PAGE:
As Americans increasingly wonder whether the nation will fall into a full-blown recession, many of us are considering the deleterious effect such a development would have on Jewish organizational life. While the complex and caring American Jewish community has survived numerous economic cycles, this time around there are some significant differences.
First, non-profit organizations — which had traditionally been most conservative in their investment strategies — have increasingly in recent years looked toward alternative investments, believing that these can hedge against the volatility of the markets. This occurs as service pressures mount and fixed instruments are viewed as providing lower long-term return than do equities.
Second, as has been reported in these pages, the nature of philanthropy is rapidly changing. Unrestricted umbrella annual giving does not keep pace with inflation, while philanthropic “parking,” with the creation of donor advised funds and other vehicles for continued donor involvement, grow at unprecedented rates.
Leaving it for others to predict the impact on investments in the coming period, there are certain realities that must be faced — and, as with most key moments, those that face these realities early emerge stronger from the experience.
I suspect that there are many foundation officers who are checking on the redemption rules of their investments because, despite the alternative strategy that looked good in a growing market, they want to be at the tiller during a shrinking market. It is my hope that they are avoiding the knee-jerk reaction of running to cash and to cash equivalents.
Many foundations and endowments are designed into perpetuity, and there are opportunities in the long term when one thinks about philanthropic investments for the long term. The volatility today is very different than when their investment committees would count on the fixed, albeit lower, return of Treasuries and Triple A Bonds. Certainly, as in past downturns, the psychology of the marketplace suggests that we will experience retrenchment in grantmaking.
More significant and opportunistic is the potential reaction of the leadership of Jewish organizations. The key element to cutback management is to be ahead of the curve. Often, boards and professional managers live in denial for as long as possible. The consequence of delay is deeper cuts in service and trauma to organizations.
These are the moments when boards of directors and CEOs have the unique responsibility of stewardship and the preservation of community assets through perilous times. There are some specific steps that all organizational boards should consider.
First, monitor budgets more closely. Create a financial dashboard. Compare accounts payable, both the amount and its aging, on a historical basis. Understand the revenue sources and filter projections against changed realities.
Second, use the organization’s mission as a measure against which to look at all programs. If necessary, shrink programs on the margin; strengthen programs in the center.
Third, use the economy as an educational opportunity for the board to better understand its responsibility to assure a balanced budget and operating results. The board needs to “give or get” the funds necessary to keep that budget in balance. Too many boards tend to forget this aspect of the sacred responsibility of organizational leadership.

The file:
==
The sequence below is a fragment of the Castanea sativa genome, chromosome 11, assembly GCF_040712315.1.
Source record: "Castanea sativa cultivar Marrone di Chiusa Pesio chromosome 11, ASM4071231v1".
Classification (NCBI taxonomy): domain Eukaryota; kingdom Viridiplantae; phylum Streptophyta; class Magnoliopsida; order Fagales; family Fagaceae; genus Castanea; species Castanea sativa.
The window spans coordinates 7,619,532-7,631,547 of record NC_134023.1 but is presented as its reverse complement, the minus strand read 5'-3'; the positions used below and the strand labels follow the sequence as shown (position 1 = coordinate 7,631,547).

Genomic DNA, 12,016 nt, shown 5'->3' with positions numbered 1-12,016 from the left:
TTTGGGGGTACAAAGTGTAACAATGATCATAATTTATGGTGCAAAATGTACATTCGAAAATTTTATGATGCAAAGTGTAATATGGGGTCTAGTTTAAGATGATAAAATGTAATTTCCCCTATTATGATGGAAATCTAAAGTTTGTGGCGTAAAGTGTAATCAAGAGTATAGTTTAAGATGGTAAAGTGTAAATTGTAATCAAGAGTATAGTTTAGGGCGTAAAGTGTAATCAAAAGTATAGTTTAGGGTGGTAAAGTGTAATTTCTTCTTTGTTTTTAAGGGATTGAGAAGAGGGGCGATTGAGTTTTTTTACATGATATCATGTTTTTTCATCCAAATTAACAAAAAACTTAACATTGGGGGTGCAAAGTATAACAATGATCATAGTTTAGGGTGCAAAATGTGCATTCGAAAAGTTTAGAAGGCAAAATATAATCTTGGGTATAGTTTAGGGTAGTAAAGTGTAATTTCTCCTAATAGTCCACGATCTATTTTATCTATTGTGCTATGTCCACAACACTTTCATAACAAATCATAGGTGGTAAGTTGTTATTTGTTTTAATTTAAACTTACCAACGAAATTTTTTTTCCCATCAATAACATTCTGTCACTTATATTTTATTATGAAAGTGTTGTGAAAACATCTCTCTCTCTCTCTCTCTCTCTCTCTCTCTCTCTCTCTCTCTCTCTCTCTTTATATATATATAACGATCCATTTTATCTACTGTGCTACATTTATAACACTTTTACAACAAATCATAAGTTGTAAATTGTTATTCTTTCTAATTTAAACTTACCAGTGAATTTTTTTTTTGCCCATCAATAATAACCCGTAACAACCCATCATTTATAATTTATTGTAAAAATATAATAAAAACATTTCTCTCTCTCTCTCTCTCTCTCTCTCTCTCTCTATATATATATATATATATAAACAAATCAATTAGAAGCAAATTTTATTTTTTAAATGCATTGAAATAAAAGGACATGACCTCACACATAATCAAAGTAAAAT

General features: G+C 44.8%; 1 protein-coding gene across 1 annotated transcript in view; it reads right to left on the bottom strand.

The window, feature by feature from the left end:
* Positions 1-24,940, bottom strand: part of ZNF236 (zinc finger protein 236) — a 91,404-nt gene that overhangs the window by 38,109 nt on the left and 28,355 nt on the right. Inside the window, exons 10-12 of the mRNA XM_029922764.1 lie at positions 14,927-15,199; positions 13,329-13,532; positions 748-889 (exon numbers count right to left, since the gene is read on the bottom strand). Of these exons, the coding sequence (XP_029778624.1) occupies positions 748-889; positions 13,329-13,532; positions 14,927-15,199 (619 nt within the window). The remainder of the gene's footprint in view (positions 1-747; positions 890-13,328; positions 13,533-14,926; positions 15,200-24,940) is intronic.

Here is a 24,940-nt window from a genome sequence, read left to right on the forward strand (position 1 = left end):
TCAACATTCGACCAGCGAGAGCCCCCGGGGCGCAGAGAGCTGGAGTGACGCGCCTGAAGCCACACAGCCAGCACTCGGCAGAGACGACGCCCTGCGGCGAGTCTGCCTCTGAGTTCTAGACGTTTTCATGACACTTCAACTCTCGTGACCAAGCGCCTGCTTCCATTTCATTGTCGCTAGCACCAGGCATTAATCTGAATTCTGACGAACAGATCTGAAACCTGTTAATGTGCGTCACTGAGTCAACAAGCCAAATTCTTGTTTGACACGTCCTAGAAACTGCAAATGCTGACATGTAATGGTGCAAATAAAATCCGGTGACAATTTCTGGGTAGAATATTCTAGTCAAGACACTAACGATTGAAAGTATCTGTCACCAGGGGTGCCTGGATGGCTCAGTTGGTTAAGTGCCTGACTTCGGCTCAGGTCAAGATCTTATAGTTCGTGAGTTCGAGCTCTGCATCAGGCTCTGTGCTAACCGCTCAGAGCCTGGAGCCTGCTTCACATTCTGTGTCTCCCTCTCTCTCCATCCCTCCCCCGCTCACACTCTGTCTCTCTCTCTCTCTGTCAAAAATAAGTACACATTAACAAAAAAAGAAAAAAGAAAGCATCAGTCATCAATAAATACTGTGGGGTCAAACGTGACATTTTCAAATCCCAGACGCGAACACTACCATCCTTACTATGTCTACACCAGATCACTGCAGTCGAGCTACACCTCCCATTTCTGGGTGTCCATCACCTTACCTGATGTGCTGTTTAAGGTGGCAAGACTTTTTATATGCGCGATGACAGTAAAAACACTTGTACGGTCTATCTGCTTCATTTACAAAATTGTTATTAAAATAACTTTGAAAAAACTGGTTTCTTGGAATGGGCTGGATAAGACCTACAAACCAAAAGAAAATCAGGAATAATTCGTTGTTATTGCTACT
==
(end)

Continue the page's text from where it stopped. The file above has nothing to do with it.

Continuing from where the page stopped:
Fourth, have in place the means to evaluate the organization’s programs so that if cuts are necessary they take place in those programs with less effectiveness. These are the times to eschew sacred cows and to try to make the least-worst decisions, while focusing carefully on the organizational strategy.
Fifth, if necessary go with the counter-intuitive cuts. Organizations often cut back on administration, development and maintenance rather than direct service. I remember a Jewish community center that, in response to the recession in the late 1980s, deferred repairing its pool ventilation system at a cost of $125,000. Several years later it had to do structural steel work because of the damage done by the humidity. This million-dollar repair had a far graver impact to the programs of the JCC than doing the original maintenance.
Sixth, ask questions. Too often agency directors believe that the officers and managers have it all under control in the culture of “going along to get along.” Intelligent dissent is a cherished gift at moments like these.
Seventh, there are opportunities as well for funders. They can clarify the mutual expectations between themselves and beneficiary organizations. For example, even in unrestricted grant making, are there deliverables that are expected? Thousands of non-profit organizations make up the mosaic we call the American Jewish community, and each relies on some mix of revenue sources to fulfill its mission and mandate. These recessionary pressures also offer a moment for self-reflection on mission, programs, strategies, effectiveness and efficiency.
And lastly, long-term financial planning can mitigate against these inevitable fluctuations. For those operating in more than one currency, there are tried and true ways to manage the currency risks. Attempting to spread costs more evenly over time reduces the negative impact of having to liquidate investments at moments like this.
Economic cycles have enormous impact on organizational health and, therefore, on the health of the overall community. We all bear the responsibility to accept the mantle of leadership so that our communal organizations can continue to deliver their services regardless of the economic and environmental stresses — and so that our community can maintain its tradition of incomparable compassion and caring.
Jeffrey Solomon is president of The Andrea and Charles Bronfman Philanthropies.